Results for “assorted links” 4540 found
1. Interview with me in Korean, on the Biden administration and also Chinese-American relations, among other matters.
3. “Seeing this kind of censorship leak into the United States is why Zhou says he supports the Trump administration’s push to ban WeChat.” Solve for the international equilibrium.
5. “However, IMPORTANTLY, of those who received the AstraZeneca vaccine, beyond 10 days after receiving the vaccine, not a single person was hospitalized. By this measure, we would call the AZ vaccine 100 percent effective.” Link here.
3. Covid in Zambia.
4. Alex redux: why do experiments make people uneasy?
6. Sperm markets in Covid times, and disintermediation (NYT). Recommended. But a 1400 chess rating is nothing to boast about!
7. Angry people are more vulnerable to misinformation — Serenity Now!
1. How to run a simple and fairly quick clinical trial on First Doses First. It is funny how you do not hear the critics suggest the merits of further investigation.
2. “American Chess Magazine Releases Their List of the Top 1 Shows of 2020.” You should not need to click on the link.
3. The redone Joshua Gans calculations (great praise to him for trying to put numbers on everything) now favor a policy of First Doses First. And another useful model supporting First Doses First. The silence on the other side of the debate is deafening.
5. Making policy for a low-trust world (so far the year’s best short essay).
6. A modeling exercise favoring First Dose First, the most extensive treatment I have seen to date.
1. Did irrigation entrench the patriarchy? By Alice Evans.
3. “We create a novel reign-level dataset for European monarchs, covering all major European states between the 10th and 18th centuries. We first document a strong positive relationship between rulers’ intellectual capabilities and state-level outcomes…We also show that rulers mattered only where their power was largely unconstrained. In reigns where parliaments checked the power of monarchs, ruler ability no longer affected their state’s performance.” Link here. And Ian Bremmer’s Eurasia Group on the top risks for 2021.
4. The Military Health System: “We find evidence that off-base care is associated with slightly greater resource intensity, but also notably better outcomes, suggesting marginal efficiency gains from care privatization.” That’s from Jon Gruber and co-authors, not the Heritage Foundation.
2. Eli Dourado on the future course of innovation, recommended.
4. Even in hard-hit Manaus, hospitalizations are reaching a new record high. And more (speculative) worries about the South African strain.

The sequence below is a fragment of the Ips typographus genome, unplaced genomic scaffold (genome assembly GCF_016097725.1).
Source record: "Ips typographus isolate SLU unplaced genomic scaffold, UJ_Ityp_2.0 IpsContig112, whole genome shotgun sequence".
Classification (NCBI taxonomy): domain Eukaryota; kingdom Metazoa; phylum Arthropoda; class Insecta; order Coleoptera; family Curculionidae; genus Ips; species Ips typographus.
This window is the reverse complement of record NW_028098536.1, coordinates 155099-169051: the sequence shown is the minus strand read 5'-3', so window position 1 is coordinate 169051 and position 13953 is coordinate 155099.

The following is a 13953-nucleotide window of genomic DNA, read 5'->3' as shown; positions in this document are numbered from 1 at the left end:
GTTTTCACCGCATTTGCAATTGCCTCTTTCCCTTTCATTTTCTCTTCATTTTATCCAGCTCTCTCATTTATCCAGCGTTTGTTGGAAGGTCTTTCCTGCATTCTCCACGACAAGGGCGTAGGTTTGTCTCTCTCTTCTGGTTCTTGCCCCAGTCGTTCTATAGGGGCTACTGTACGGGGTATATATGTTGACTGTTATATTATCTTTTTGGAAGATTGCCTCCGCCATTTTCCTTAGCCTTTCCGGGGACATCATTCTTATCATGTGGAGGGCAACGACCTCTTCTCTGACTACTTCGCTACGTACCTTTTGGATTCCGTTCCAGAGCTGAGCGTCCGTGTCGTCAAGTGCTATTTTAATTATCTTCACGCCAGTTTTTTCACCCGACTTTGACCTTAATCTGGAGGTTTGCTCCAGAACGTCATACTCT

6. A blind date.
1. “West Coast wellness elites think kambo, an Amazonian frog poison drug, is helping them purge “toxins” from their lives.” What kind of sentence is that? (NYT)
2. “We find that [Chinese] police stations are more likely to be located within walking distance of foreign religious sites (churches) than other sites (temples), even after controlling for the estimated population within 1km of each site and a set of key site attributes.” Link here.
3. To think that rescheduling second dose appointments is such a problem…(UK). This is what the GPs are saying.
4. The sanity of Greg Ip (WSJ, on the checks).
6. New data on the transmissibility of the new strain, not good news. It seems to basically mean a much expanded pool of superspreaders? And Zeynep on the new strain (Atlantic).
2. Predictions by Simon DeDeo. Some good stuff in there.
4. Derek Lowe vaccine round-up (he also endorses the UK’s “first dose” approach).
5. 60% of Ohio nursing home staff refusing covid vaccine. More info here.
1. Why companies are not interested in single dose trials (NB: there is a more radical approach available here).
2. Vitalik year end notes from Singapore. Outside of crypto, Vitalik is perhaps the most underrated thinker, period.
4. Megan McArdle on dangerous group think in the public health establishment: “…the discussion of whether to prioritize essential workers was anything but robust. The committee left only 10 minutes for it, during which not one of those 14 intelligent and dedicated health professionals suggested adopting the plan that kills the fewest people. Nor did anyone run out of time to make that point. Ten minutes was actually a little too much for what turned out to be a pro forma opportunity to get on the record endorsing the plan, and particularly its emphasis on racial and economic equity in health care.”
1. Barry Lopez has passed away. Arctic Dreams is one good book by him.
2. Higher ed is issuing a lot more debt (WSJ).
5. Ted Gioia’s favorite albums of the year list, always interesting for the number and variety of sonic worlds under consideration.